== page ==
Optimists downplay these closures, saying the labor market is so tight that those displaced from failed dot-coms can quickly find employment elsewhere. But unemployment claims overall suggest that joblessness may be inching up. These claims rose to 7000 last week -- a new two-year high, and much higher than economists had anticipated. Sure, many of the laid-off HTML wizards will find new jobs; but they won't find ones offering the financial rewards they've come to expect. Many of the stock options, the carrot leading techies to put in all those long hours, are worthless. Union organizing has even taken place among Amazon's warehouse employees, who now complain about being underpaid -- although they didn't complain when the stock was on the sunny side of 100.

It's hard to measure the economic costs of diminished expectations -- but they're significant nonetheless. "If it affects spending, then it affects the economy," says Cynthia Latta, the principal US economist for Standard & Poor's DRI. "Just what that is going to do to spending, we don't know. People may scale down. If you were going to buy a Ferrari, maybe you'll buy a different kind of car -- or maybe you won't buy a car at all."

In the meantime, it's impossible to sugarcoat the exposure facing all the service companies that work with dot-coms. What are all those PR companies, law firms, and office-supply companies going to do? It's been less than a year since white-shoe law firms in Boston jacked up their pay scales to slow the bleeding of talent to tech companies. Testa, Hurwitz & Thibeault, for example, raised salaries for first-year associates 40 percent from $100,000 to $140,000. Hale & Dorr did likewise, offering its first-years $125,000. Now that those tech companies aren't so eager to recruit new talent -- or may even have gone out of business -- those law firms will have to make some decisions. Eventually they'll have to decide whether to scale back those pay raises or stop hiring so many new attorneys.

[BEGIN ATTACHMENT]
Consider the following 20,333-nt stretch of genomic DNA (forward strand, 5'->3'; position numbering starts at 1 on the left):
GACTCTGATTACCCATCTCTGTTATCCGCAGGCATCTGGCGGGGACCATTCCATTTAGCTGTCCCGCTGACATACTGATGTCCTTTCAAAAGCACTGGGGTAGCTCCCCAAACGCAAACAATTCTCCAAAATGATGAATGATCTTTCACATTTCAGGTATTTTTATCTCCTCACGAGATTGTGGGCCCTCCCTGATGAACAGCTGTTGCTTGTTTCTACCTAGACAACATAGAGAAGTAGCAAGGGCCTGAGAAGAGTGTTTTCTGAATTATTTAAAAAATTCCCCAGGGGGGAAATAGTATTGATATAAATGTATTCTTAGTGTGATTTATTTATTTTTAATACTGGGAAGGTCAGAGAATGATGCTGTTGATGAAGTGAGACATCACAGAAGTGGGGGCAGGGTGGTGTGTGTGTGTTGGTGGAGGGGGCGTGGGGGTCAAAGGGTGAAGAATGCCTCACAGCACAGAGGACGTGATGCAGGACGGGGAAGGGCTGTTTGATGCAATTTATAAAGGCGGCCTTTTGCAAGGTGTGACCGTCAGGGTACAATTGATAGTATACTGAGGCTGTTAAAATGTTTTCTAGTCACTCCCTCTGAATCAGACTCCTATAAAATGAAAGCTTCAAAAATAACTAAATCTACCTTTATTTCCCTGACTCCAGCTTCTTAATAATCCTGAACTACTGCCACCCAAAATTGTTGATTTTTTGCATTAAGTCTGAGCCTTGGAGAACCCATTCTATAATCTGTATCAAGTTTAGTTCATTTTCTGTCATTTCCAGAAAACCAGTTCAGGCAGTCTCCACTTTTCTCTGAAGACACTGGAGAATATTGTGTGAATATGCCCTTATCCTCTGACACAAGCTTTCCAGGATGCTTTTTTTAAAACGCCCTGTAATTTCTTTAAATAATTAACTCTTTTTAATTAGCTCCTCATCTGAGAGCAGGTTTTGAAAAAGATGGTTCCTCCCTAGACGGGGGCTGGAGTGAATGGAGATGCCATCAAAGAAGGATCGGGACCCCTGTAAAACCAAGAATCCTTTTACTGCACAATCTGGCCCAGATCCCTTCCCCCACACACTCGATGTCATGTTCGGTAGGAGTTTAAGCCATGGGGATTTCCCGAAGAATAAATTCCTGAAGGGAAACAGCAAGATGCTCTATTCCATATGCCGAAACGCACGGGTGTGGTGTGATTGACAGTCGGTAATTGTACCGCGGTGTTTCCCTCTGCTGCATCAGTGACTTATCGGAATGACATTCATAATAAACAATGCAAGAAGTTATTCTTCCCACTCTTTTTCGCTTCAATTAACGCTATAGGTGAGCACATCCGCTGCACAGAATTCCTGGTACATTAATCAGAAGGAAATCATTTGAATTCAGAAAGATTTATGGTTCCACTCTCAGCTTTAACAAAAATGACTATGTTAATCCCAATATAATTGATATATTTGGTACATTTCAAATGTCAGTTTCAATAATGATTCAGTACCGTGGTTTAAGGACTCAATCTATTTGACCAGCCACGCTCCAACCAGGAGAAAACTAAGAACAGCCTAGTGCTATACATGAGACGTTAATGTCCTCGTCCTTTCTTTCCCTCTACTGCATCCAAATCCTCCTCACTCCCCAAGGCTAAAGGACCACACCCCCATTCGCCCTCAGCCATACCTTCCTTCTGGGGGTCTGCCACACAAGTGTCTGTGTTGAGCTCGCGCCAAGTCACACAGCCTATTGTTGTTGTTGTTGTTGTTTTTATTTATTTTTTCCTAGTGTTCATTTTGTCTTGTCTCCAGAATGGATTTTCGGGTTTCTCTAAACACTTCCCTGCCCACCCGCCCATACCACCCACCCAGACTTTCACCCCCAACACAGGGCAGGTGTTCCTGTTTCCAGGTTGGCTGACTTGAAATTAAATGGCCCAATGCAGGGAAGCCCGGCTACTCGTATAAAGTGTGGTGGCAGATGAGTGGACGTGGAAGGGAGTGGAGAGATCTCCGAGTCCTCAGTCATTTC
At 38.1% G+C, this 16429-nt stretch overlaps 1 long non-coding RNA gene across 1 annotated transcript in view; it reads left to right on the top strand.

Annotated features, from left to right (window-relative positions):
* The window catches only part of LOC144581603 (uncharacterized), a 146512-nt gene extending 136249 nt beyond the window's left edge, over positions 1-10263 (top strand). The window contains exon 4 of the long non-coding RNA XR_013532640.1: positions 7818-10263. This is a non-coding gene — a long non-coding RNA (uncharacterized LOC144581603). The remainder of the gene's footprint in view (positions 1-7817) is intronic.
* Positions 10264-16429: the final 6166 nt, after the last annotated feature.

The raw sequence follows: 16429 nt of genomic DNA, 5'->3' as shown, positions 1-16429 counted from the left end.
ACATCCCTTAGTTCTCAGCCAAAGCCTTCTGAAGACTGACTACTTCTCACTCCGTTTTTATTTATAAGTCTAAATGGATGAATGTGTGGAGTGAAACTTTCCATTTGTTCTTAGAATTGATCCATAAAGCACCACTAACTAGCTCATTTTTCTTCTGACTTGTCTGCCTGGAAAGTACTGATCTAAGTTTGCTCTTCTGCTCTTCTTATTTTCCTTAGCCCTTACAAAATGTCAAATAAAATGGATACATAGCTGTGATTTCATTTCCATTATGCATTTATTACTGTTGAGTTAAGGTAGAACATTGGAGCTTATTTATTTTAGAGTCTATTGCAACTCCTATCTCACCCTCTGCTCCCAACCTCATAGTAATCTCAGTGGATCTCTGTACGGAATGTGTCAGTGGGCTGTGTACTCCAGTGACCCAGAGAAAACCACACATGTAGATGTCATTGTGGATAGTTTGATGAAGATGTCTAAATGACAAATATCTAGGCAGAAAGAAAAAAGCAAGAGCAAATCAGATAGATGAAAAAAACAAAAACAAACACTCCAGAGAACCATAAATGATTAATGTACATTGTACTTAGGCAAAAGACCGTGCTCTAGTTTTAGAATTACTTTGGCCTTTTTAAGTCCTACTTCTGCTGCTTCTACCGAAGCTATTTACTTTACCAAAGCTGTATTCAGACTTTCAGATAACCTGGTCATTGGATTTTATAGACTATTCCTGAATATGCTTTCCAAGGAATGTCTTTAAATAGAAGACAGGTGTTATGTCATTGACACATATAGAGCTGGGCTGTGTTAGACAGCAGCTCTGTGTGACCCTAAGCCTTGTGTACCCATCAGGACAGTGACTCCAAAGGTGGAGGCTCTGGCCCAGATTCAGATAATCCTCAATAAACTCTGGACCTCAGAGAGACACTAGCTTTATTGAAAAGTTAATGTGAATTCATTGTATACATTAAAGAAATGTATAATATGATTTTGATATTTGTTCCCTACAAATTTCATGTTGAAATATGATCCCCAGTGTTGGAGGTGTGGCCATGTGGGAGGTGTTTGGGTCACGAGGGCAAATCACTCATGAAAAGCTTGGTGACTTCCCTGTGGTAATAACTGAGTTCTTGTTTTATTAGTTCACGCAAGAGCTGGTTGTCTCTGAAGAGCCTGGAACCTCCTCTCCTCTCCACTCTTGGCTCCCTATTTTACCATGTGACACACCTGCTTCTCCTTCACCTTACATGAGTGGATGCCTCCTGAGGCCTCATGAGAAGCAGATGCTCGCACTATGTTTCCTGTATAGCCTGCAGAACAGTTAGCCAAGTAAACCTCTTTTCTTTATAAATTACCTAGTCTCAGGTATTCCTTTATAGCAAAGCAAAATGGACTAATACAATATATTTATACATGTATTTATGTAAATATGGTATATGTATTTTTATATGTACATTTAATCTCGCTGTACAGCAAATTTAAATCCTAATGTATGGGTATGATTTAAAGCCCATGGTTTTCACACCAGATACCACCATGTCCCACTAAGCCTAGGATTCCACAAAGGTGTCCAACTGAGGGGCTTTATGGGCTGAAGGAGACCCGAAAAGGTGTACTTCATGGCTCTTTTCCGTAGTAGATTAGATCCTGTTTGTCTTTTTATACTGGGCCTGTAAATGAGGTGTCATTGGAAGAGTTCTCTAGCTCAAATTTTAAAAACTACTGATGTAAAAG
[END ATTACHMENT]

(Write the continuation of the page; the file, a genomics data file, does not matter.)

The spate of business closings also means that venture capitalists, previously so free with their dollars, are now taking a jaundiced view toward new investments. "The barriers on venture capital have definitely been raised," says Latta. "It's a lot harder to get venture capital now. A lot of the venture capital that went into Internet companies in the last several years was simply burnt up. That money is gone and there's nothing to show for it."

Furthermore, energy prices are skyrocketing. New England's major banks are seeing a deterioration in credit quality among the region's big retailers -- payments are coming in more slowly. Office-supply store Staples saw its third-quarter earnings drop by eight percent. Likewise, Gillette's earnings are below what experts expected of the South Boston company. The authoritative survey of the National Association of Purchasing Managers -- always on the frontline of economic fluctuation -- reports that more people think business is bad than good; this statistic usually leads the other indicators by three months. And the Boston Business Journal reported last week that both corporate-tax revenue and business excise-tax receipts in the state are down -- 2.8 percent and 5.6 percent respectively. No one is saying we're in a recession -- and we're not, it takes two consecutive quarters of negative gross national product for that. But things are getting worse. Message to Bay State pols? It's time to start worrying.